Politics & Policy

Obama Visits Las Vegas, Attempts to Inspire

President Obama rolled out a veritable rhetorical arsenal of fresh inspiration as well as some old campaign standbys at an outdoor rally for Harry Reid in Las Vegas Friday night. The high-profile visit followed that of Sarah Palin, Vice President Joe Biden and former Speaker of the House Newt Gingrich, each of whom this week endeavored to inspire and turn out electoral troops in the Battle Born state.

As the president took the stage, arms raised and beaming, the crowd chanted “O-bam-a, O-bam-a” until interrupted and led in a chant of “Har-ry, Har-ry” by the object of their adoration. The moment perfectly illustrated the reason for the presidential visit. While even the most loyal Democratic voters may be unable to muster much passion for Reid, they still love their president.

As the roar subsided and those seated behind him took their seats, Obama masterfully went about channeling audience ardor into action.

With rhetoric reminiscent of his 2008 campaign, Obama framed the election as a matter of great import not just now but into the future, saying, “But the main reason I’m here, the main reason I need you fired up, is because in just 11 days, you have the chance to set the direction of this state and this country — not just for the next five years, not just for the next 10 years, but for the next several decades.”

Appealing to the populist spirit of the nation in these hard times, Obama added, “And if I’m going to be able to help middle-class families all across this country live out their dreams, then I want to have a partner in the United States Senate named Harry Reid.”

The president expertly weaved the we-are-just-like-you narrative, reminding the rapt gathering of Reid’s humble beginnings.

“Harry has never forgotten what it’s like to grow up in Searchlight, Nevada,” said Obama. “He knows what it’s like to be poor. He knows what it’s like to work hard. He knows what it’s like to hit some bumps in the road.”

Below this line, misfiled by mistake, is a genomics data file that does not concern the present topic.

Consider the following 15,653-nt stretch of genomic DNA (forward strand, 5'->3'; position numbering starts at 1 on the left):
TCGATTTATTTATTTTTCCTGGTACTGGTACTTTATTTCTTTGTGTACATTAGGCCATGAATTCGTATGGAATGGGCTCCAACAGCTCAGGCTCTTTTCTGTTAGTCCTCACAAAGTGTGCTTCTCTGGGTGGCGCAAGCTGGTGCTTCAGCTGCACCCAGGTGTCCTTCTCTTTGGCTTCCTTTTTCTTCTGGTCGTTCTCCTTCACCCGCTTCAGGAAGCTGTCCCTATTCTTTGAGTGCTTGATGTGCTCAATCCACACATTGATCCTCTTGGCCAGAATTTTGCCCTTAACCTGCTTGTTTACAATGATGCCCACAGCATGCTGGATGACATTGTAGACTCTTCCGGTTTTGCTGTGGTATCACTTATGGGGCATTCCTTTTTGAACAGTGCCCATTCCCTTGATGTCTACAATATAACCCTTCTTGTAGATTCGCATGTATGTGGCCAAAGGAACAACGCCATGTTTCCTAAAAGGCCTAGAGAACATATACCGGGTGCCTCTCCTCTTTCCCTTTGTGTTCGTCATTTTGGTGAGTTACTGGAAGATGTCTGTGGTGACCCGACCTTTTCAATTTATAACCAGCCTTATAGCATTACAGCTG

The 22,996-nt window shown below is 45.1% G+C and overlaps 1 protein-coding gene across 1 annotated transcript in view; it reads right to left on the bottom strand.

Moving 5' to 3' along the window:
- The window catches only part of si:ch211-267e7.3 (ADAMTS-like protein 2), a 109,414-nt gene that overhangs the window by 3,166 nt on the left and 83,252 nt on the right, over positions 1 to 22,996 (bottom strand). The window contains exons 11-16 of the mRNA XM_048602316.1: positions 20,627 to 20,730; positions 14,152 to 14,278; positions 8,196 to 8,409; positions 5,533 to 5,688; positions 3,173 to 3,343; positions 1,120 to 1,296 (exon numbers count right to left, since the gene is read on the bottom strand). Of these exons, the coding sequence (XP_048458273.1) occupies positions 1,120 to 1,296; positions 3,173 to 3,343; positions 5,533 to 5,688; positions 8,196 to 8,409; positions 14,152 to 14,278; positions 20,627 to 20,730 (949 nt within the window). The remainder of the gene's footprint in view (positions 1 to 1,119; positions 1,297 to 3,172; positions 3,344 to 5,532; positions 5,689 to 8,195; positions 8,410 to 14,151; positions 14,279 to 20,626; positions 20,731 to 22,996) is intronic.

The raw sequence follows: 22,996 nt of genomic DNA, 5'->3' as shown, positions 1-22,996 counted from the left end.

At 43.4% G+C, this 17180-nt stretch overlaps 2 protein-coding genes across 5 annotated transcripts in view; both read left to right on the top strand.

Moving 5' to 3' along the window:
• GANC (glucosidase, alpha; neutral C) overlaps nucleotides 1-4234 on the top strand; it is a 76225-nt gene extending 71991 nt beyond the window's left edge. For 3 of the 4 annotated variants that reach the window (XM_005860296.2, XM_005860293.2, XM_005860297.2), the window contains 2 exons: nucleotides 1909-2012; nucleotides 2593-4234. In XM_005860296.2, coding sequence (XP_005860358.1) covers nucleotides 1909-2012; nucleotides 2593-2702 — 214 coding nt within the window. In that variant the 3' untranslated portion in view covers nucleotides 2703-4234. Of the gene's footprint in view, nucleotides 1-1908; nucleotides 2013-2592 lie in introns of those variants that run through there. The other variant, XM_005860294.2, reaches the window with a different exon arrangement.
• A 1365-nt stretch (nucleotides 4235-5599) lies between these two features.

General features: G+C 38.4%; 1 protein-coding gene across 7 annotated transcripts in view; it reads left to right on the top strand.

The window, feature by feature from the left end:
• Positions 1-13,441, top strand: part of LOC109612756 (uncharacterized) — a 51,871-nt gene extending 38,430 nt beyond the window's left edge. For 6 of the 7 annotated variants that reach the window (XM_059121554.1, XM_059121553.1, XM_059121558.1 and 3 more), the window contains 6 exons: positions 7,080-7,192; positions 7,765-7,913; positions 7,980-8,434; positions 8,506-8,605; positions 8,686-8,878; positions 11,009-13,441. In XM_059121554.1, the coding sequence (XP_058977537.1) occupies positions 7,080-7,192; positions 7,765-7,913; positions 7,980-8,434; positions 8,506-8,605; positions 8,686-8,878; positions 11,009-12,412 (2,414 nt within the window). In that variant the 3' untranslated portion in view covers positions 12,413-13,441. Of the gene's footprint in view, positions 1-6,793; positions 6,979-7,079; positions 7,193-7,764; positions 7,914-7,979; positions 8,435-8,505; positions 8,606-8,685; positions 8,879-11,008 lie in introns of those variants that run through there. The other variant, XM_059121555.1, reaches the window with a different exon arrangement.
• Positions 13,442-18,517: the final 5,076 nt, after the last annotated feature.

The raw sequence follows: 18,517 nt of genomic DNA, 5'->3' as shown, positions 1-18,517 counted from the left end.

The U.S Senate race in Nevada is both logistically serious and largely symbolic for both parties. For Democrats, the election is a referendum on the White House’s ambitious agenda and hard-won legislative victories, all of which Reid helped usher through Congress. For Republicans, it is representative of their dismay and disgust with overreaching federal policy and a reflection of the power of the Tea Party, not to mention a possible bellwether of things to come in 2012.

Rory Reid, who is about to lose the governor’s race and spoke a few minutes prior to his father and the president, drove to the heart of the practical matter by reminding the crowd they have the advantage.

“There are more of us than there are of them,” said Rory. “If we show up, we will win.”

Democrats possess a statewide voter registration edge of 60,000 over Republicans. Despite the majority leader’s unprecedented unpopularity, all it will take for Reid to pull off a victory is a strong turnout.

Obama reminded the crowd that early voting is already underway. 

“You have to vote, everybody,” he said, directing them to a nearby mall where voting machines awaited. 

Early in his remarks, Obama invoked that old familiar phrase, “In 11 days, you can say to them: you may think, no, we can’t; we think, yes, we can.”

The audience responded, chanting, “Yes, we can! Yes, we can!”

Harry Reid sure hopes so.

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